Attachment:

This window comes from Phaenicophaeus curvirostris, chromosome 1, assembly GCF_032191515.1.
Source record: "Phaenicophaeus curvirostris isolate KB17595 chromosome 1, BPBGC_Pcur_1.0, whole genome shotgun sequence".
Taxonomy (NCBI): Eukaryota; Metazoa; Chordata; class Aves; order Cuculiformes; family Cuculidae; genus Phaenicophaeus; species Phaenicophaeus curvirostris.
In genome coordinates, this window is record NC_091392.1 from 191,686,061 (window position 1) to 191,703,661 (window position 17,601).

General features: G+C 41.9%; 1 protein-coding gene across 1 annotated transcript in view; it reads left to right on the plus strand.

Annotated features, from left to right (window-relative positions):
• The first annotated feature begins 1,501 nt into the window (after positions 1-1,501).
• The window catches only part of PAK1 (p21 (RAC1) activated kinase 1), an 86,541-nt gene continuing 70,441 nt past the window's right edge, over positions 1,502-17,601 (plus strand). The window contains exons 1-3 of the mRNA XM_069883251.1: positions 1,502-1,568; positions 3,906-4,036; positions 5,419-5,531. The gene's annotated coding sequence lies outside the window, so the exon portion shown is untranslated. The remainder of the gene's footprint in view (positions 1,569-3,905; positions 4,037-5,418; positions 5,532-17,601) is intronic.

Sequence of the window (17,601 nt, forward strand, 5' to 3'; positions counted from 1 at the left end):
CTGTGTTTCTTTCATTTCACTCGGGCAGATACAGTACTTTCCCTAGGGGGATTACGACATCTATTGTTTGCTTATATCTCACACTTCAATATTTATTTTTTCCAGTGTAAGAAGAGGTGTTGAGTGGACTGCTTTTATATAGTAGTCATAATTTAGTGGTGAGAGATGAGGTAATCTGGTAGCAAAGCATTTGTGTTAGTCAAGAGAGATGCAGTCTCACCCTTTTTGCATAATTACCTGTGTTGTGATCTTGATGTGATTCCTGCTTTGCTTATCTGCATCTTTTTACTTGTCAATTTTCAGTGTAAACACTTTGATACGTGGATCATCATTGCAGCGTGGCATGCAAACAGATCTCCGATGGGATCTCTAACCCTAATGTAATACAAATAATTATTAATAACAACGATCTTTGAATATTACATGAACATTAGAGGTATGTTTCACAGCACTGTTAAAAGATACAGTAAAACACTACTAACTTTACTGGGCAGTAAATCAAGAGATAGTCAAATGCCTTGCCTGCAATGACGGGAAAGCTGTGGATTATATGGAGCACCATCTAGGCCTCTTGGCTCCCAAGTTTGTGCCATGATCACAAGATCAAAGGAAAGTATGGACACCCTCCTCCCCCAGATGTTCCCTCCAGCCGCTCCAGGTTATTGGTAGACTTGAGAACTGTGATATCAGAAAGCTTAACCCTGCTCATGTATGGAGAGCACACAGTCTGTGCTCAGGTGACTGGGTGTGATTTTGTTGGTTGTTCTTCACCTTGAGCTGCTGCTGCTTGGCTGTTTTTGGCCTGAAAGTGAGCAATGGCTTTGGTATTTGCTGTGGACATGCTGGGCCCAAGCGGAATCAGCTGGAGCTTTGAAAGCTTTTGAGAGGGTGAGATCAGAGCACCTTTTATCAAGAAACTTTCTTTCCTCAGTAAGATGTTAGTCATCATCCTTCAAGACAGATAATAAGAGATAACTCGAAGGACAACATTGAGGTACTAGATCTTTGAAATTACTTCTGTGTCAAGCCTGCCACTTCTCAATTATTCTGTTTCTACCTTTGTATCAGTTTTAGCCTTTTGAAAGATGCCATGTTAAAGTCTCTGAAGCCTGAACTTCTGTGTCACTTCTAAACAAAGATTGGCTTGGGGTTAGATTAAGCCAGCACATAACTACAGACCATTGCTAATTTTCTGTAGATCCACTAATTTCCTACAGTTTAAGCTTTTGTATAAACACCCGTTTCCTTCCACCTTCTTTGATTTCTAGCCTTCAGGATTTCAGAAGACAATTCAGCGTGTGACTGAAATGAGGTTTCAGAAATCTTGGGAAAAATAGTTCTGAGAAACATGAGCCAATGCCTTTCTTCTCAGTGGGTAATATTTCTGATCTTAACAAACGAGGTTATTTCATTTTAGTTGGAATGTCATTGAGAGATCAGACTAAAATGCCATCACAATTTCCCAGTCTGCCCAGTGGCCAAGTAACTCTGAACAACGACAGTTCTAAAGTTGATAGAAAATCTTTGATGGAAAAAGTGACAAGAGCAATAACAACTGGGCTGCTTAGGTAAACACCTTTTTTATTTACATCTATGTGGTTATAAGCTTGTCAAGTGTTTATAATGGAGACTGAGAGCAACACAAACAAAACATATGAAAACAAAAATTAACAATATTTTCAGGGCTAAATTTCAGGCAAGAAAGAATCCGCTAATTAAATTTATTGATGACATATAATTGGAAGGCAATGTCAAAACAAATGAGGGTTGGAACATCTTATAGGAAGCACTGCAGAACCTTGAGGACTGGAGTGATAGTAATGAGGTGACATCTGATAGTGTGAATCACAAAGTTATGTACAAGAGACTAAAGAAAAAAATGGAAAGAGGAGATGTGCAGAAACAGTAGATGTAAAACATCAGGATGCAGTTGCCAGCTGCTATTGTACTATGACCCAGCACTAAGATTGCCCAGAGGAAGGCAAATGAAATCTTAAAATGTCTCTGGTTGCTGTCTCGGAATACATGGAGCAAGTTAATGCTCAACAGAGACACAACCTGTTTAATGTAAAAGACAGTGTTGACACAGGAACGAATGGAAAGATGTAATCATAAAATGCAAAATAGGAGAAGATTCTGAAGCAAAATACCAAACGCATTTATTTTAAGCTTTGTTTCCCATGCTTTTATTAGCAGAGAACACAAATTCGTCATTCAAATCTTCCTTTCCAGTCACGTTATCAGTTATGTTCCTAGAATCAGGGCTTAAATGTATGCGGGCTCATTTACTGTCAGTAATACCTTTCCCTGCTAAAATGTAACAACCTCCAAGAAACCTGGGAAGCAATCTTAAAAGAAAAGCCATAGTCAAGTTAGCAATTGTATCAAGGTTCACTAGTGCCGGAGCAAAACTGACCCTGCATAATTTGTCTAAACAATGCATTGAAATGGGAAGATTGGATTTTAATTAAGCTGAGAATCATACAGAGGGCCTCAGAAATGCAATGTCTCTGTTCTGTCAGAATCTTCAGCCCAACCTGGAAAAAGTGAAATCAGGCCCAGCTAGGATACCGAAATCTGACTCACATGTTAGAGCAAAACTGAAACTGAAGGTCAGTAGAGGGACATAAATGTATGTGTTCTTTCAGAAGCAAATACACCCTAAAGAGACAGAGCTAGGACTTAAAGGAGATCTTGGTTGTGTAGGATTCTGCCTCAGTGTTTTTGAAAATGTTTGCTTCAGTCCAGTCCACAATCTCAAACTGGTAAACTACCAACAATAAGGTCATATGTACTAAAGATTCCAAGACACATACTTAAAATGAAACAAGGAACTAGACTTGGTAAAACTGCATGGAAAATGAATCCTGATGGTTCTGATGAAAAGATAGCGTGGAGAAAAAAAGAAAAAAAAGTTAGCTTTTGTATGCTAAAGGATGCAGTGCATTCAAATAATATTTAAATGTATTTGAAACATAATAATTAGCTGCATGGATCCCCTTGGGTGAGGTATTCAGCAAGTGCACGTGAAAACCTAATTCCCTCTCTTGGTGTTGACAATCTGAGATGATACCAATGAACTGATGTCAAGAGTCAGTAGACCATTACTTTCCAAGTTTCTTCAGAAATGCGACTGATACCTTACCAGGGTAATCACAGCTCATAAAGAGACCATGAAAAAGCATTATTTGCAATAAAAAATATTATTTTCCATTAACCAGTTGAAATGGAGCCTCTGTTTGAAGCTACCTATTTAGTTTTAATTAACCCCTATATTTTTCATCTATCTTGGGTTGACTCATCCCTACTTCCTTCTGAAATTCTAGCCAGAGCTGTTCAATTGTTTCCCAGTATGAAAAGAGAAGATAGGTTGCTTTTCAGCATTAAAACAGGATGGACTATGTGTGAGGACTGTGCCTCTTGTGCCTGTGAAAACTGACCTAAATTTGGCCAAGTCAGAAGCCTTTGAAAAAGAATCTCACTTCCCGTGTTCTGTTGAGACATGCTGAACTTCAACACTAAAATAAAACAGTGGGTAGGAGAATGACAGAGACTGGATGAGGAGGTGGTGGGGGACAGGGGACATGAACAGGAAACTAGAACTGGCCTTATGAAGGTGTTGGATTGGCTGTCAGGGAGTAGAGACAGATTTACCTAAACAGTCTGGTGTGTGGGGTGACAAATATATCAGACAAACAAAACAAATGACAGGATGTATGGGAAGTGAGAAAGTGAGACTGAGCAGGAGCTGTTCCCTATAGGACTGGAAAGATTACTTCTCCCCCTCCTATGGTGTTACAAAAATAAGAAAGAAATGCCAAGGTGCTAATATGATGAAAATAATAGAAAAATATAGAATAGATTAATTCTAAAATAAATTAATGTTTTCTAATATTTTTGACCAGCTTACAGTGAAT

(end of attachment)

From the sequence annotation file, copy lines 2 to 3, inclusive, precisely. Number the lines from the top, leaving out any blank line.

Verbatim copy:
Source record: "Phaenicophaeus curvirostris isolate KB17595 chromosome 1, BPBGC_Pcur_1.0, whole genome shotgun sequence".
Taxonomy (NCBI): Eukaryota; Metazoa; Chordata; class Aves; order Cuculiformes; family Cuculidae; genus Phaenicophaeus; species Phaenicophaeus curvirostris.